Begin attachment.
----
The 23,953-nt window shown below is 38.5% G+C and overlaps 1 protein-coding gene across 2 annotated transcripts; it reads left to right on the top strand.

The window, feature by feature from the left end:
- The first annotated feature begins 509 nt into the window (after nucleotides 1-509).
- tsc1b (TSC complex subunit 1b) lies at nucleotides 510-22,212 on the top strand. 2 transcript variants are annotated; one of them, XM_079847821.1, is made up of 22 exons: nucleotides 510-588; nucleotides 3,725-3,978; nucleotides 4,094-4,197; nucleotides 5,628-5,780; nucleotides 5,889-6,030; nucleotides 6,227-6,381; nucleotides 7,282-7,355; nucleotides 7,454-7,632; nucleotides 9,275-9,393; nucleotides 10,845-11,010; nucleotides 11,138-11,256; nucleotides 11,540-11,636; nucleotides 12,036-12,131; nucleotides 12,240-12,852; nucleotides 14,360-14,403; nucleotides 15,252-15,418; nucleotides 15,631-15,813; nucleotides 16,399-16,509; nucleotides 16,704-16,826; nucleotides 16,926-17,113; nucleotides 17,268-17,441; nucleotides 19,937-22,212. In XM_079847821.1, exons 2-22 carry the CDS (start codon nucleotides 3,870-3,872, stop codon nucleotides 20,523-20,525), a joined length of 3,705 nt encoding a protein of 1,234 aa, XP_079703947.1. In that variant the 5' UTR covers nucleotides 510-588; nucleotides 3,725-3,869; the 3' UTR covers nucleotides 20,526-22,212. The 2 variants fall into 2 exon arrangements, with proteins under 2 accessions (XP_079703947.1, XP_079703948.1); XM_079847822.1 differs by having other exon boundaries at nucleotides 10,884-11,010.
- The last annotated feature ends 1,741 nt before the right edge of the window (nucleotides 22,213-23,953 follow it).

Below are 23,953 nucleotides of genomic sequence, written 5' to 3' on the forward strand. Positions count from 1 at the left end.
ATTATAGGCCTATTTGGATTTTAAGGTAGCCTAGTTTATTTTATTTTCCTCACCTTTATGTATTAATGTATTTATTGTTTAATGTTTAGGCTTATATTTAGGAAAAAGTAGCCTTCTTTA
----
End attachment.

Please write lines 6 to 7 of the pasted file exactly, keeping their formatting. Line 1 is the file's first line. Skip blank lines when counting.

Below are 23,953 nucleotides of genomic sequence, written 5' to 3' on the forward strand. Positions count from 1 at the left end.
ATTATAGGCCTATTTGGATTTTAAGGTAGCCTAGTTTATTTTATTTTCCTCACCTTTATGTATTAATGTATTTATTGTTTAATGTTTAGGCTTATATTTAGGAAAAAGTAGCCTTCTTTA